There’s an indie day, a reggae day and a rave day. Split your differences, find the cash, and go to both. The guitars make you soar inside, but it’s just haircut after haircut, and in the end all the same. The DJs speak to something deeper, and you try to figure out a pretentious conceit about Nietzschean music in your head while you’re listening to it, but you can’t escape the fact that people are just here to have fun. When it’s over, you sit under the bridge with some mates and smoke a joint. As the students wander in ones and twos past you and back to their campus residences, Vindy calls out at each one, ‘Didn’t pull? Never mind!’
The dense and leafy bushes ran between the path and the golf course. While my mother pushed my baby brother along in the pram which would later cater to unsold piles of the revolutionary paper, I ran in and out, hiding and then reappearing, spying and catching up. Nobody was playing golf on the other side.
Like me, the man was hiding in the bushes. Crouching down. He said hello. Is that your mum down there, he asked. The one with the big…. and he cupped his hands to his chest. I ran out and down again, back to the pram. I told my mother I’d met a man in the bushes. Later she said that I said that he’d given me a funny kiss.
When the boy’s feeling snippy we go to the playground at the nicer park, because I care less if he gets into fights there. Middle-class parents perform a curious waltz of apology in these circumstances: the kid who can say sorry more politely is the kid who wins. These are the children of people who run the world with their mouths, not their fists.
At the fire engine, a parent with an expatriate accent dispassionately watches my child and his tussle over a steering wheel. ‘I’m not intervening,’ he says, ‘I’m letting him learn strategies to get what he wants without violence.’ His boy shouts and continues to grab at the wheel, confident that his dad wants him to win in life.
The layout of the house is interesting: a two-up/two-down which has been rescued from its own modesty by people with ambition. The agent compares its value favourably to others less smiled-upon in the same street .
The decor is in good taste: feature walls, furniture in good strong colours and inoffensive art. The kitchen has an impressive gas cooker and a table high enough for adults to enjoy a dinner party. There are two bathrooms.
The garden is small and paved, but wooden pallets have been carefully upended into sharply terraced planters. But like curricula that teach for exams, it feels like a house that has been designed for its own photographs. The cupboards reveal only the sensible arrangement of nice things. There is nothing to this home but its floorplan.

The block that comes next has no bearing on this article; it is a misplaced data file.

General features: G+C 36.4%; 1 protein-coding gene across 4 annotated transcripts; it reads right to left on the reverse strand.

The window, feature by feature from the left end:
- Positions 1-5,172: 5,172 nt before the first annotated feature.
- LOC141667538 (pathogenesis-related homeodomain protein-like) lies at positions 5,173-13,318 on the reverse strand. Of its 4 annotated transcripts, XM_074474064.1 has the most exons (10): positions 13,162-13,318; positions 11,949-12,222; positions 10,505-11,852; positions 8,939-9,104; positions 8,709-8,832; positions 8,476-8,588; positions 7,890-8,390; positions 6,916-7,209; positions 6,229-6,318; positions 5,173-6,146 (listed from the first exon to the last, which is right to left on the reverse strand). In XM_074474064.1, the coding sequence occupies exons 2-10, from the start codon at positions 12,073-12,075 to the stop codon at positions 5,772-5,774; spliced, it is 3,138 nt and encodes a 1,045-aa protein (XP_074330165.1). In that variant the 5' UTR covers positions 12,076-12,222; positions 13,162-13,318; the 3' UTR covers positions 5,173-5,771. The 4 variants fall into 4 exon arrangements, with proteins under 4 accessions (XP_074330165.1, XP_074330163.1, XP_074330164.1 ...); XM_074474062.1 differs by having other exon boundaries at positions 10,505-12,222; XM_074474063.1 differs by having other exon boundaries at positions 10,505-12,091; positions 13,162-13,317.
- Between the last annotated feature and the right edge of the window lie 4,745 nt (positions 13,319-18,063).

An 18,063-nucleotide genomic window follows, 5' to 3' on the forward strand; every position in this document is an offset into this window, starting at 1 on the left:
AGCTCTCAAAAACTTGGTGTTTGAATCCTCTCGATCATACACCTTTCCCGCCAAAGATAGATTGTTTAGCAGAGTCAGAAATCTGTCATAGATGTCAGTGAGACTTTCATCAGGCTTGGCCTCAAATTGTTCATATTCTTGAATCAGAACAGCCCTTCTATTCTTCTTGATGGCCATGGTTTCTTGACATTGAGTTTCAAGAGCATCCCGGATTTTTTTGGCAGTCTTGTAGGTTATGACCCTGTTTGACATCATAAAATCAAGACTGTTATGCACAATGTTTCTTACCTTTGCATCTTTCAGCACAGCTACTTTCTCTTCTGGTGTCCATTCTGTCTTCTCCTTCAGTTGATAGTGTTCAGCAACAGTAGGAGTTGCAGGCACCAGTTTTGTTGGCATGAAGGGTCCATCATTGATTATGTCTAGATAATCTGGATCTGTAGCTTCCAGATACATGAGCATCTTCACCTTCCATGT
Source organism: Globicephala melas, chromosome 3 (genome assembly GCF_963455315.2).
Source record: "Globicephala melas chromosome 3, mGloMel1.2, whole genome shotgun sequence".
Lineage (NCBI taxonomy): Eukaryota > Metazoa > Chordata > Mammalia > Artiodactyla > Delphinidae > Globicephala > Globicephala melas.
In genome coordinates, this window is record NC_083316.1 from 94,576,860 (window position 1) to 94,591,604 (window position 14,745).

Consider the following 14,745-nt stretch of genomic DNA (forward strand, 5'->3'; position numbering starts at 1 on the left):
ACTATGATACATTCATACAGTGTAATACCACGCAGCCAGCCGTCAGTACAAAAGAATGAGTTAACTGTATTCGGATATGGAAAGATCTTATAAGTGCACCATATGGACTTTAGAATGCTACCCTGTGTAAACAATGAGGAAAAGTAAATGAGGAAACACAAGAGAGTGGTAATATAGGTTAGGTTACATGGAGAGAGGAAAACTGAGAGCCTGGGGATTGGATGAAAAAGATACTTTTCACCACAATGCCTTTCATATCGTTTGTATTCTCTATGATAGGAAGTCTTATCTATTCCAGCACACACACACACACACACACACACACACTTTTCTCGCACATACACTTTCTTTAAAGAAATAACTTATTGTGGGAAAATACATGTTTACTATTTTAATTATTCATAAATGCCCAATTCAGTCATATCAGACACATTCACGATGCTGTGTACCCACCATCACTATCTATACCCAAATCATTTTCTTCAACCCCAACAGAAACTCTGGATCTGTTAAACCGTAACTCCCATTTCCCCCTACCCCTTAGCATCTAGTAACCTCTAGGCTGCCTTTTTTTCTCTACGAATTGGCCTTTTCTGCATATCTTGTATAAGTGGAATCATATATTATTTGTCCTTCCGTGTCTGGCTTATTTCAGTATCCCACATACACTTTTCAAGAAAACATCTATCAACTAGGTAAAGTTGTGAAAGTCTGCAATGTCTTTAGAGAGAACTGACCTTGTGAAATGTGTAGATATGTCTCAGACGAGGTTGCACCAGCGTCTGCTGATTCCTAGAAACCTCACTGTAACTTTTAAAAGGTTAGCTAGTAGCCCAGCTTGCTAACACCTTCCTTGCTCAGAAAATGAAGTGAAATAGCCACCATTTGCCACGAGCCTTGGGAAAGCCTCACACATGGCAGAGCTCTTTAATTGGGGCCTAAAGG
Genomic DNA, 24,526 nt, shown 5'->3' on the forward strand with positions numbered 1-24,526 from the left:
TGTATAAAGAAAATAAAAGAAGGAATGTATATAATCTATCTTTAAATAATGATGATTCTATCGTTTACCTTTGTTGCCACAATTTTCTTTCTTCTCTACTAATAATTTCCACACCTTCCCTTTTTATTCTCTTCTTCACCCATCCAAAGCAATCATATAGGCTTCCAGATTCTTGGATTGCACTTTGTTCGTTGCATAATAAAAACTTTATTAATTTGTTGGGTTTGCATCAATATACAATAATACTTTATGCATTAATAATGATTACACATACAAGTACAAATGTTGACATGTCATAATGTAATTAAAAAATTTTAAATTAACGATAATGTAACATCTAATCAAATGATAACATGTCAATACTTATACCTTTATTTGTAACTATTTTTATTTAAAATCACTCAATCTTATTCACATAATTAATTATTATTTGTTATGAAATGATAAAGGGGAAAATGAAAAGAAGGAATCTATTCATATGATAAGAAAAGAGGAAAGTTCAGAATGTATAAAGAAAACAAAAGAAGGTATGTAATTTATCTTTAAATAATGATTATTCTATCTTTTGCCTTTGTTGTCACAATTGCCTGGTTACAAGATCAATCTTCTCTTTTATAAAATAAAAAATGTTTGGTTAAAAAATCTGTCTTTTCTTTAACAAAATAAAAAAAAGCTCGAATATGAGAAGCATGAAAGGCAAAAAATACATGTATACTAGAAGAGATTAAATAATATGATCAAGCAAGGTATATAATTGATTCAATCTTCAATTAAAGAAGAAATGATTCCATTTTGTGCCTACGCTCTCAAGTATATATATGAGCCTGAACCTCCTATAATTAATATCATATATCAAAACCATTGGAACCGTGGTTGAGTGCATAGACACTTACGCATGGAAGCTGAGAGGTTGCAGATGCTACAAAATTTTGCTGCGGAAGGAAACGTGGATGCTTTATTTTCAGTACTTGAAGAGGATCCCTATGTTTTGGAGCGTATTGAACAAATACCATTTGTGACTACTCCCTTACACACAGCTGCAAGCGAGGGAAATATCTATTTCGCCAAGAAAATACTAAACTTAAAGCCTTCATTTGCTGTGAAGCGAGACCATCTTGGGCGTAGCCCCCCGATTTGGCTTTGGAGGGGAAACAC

The agent indicates amenability to offers: the owners are a couple no longer, and a quick sale is desirable. And something about the house itself suddenly makes it obvious. Even such good taste, such obvious desirability, could not keep two such people as made this house from the hollowness of each other.
The first time I bit into a glass I just wanted to know if I could: it was cold and hard and wouldn’t bend to my mouth the way a plastic beaker did. I pressed my teeth harder and harder into it until all at once it shattered: my mouth was full of milk and blood and fragments of glass and then my mother’s fingers and fuss all around.
For the second time I had to wait until I was at an elderly relative’s house: no beakers. I was trusted with glass and this time it was a compulsion. I knew I shouldn’t, but the glass was hard in my mouth and I wondered if I could hold it fast with my teeth short of breaking and I couldn’t. Juice and glass and fuss and apologies on my behalf again.
The third time I did it, they knew there was something wrong with me.
When you were about thirteen, there was an open day at school & your mum came with you & some of the other kids from your year were there. You nodded at this kid from your class because he was looking at you & your mum asked who he was & so you had to introduce him & what you didn’t tell her was that this kid didn’t like you & beat you up sometimes. While your mum was saying hello to him he was giving you this look & you knew that when you went in the next day he would already be telling all the other kids how you said hello to him & your mum said hello to him like you knew him, like he liked you & they’d all look at you and tell you your shirt still smelled & maybe later they’d beat you up again.